The Sanskrit root from which the Goddess’s name is derived is manas, which means of the mind. It also means spiritual and intention, which gives us a beautiful view into the esoteric traditions in Indian religious mythology. The mind is that which forms energy in such a way that it manifests in physical reality. This is spiritual and physical at once, the ultimate form of empowerment, where nothing is separate and everything is connected on every level.
Manasa is a serpent, an animal which teaches us about the power of the heartbeat of Mother Earth. Snakes are creatures moving on their bellies on the earth and are connected to her from head to tail. At the same time, snakes also symbolise the DNA helix, the kundalini and thus the powers of connecting the divine, celestial energies with the mundane, earthen.
Manasa teaches us to step fully into our power on all levels, connect to our root chakra as much as to our crown and allow this energy to flow through us unhindered in order to embrace all that we are as multi-dimensional spiritual beings.
This Goddess also teaches of the healing arts and how to use venom and poison to heal and protect yourself and those who are not in a position to protect and heal themselves. At the same time, the Goddess will destroy all who are not her devotees. This doesn’t mean, she kills everyone who doesn’t pray to her, but it means that those who are not in alignment with divine powers are destroying themselves by not embracing their own innate power and having to suffer the consequences of this. This is not meant as reward and punishment, but simply as laws of physics and energy. What you send out, you attract, regardless of right or wrong, good or bad. It is a matter of the same vibrancies being in harmony and thus attracting each other, whereas those who are in discord are repelling each other.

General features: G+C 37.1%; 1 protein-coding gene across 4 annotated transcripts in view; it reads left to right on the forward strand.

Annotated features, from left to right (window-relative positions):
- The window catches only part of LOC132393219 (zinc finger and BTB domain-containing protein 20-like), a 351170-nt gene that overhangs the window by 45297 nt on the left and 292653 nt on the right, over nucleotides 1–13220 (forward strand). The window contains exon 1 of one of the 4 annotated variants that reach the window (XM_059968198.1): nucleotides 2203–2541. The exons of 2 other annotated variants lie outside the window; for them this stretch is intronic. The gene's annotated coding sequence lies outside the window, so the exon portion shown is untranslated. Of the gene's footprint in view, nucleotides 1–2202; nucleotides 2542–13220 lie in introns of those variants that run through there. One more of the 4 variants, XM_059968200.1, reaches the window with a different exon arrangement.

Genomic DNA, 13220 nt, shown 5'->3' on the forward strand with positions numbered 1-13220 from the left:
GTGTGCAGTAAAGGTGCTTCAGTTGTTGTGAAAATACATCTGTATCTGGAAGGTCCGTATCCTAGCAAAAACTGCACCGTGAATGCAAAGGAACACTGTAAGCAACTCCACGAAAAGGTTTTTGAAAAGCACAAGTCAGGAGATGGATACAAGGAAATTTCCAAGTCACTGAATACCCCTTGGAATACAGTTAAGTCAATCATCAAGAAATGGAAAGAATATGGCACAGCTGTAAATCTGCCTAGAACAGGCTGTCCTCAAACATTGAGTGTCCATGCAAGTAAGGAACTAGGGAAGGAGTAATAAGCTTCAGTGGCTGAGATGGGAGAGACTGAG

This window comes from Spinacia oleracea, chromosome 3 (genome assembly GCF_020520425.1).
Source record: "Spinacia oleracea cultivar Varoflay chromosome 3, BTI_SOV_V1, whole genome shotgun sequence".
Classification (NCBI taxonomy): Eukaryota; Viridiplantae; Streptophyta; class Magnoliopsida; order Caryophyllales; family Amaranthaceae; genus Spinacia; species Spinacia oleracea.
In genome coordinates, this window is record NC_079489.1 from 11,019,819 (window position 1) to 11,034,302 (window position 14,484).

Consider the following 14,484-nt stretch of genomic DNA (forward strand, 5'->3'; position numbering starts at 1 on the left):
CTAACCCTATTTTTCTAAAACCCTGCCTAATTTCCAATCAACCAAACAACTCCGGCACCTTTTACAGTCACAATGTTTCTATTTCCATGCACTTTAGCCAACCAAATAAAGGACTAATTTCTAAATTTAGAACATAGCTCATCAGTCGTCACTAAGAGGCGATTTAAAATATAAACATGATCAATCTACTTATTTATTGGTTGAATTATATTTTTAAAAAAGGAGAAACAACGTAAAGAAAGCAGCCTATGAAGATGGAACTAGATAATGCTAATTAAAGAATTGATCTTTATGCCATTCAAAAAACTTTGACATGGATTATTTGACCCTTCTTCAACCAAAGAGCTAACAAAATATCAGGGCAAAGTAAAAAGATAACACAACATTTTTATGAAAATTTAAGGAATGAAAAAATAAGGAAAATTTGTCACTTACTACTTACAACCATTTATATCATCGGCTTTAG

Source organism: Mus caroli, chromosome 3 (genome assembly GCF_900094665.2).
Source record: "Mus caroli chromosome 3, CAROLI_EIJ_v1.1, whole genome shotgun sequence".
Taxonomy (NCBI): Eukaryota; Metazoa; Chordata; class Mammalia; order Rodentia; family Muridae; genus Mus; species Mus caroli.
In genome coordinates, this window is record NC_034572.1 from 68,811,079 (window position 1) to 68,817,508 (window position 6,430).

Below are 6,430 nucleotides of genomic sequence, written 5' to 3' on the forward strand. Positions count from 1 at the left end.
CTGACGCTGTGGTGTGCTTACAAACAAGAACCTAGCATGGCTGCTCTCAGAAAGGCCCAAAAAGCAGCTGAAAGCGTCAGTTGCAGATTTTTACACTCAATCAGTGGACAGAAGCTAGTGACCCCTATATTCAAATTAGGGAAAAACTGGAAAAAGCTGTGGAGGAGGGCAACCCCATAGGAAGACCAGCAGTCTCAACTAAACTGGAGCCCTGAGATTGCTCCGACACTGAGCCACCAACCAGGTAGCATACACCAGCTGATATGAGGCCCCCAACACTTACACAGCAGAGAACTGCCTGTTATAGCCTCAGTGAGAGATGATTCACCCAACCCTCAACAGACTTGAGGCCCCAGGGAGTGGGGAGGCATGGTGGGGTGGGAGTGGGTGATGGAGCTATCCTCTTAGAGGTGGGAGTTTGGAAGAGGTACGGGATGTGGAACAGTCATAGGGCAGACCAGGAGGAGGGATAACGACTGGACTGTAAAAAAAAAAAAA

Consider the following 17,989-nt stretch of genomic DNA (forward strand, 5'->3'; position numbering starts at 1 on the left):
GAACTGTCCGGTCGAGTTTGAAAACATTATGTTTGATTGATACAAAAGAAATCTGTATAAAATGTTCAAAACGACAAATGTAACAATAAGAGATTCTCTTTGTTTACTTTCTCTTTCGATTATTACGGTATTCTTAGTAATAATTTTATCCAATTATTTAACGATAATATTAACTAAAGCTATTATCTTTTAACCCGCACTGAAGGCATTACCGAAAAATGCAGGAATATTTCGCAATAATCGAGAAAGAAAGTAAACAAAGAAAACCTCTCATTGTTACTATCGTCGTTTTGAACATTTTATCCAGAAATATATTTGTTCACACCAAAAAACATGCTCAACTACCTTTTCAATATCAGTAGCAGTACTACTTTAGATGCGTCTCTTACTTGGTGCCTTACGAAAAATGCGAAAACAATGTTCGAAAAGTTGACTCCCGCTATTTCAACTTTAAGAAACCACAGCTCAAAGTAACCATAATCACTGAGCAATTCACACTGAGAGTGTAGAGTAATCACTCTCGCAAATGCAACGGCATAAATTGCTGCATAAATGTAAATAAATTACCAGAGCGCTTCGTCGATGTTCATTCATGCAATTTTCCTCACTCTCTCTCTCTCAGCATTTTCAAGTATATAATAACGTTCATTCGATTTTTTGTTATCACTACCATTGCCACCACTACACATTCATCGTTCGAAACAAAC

Manasa’s mythological struggle of only being half a Goddess because of her mixed parentage is a personification of our own human multi-dimensional existence. It is the struggle between the needs of the ego and the desires of the soul, the power of the divine within us and the existentialist fears of the flesh. Her rise over the mundane to godhead through her rising mythological connection to Shiva over the centuries is a parallel of the embracing of divine power within in order to overcome baser instincts whilst still retaining a balanced connection to the divine that is not severed by dissonant limiting belies or energies.
Manasa teaches us to embrace all that we are, divine spiritual beings who possess a body to experience physical reality in which is shaped by our own minds, rather than denying either the spiritual realm in favour of our rooting and connection to the earthly plane or vice versa. This beautiful Goddess shows us the path to combining spiritual alignment with earthly grounding, joy, pleasure, fertility and prosperity.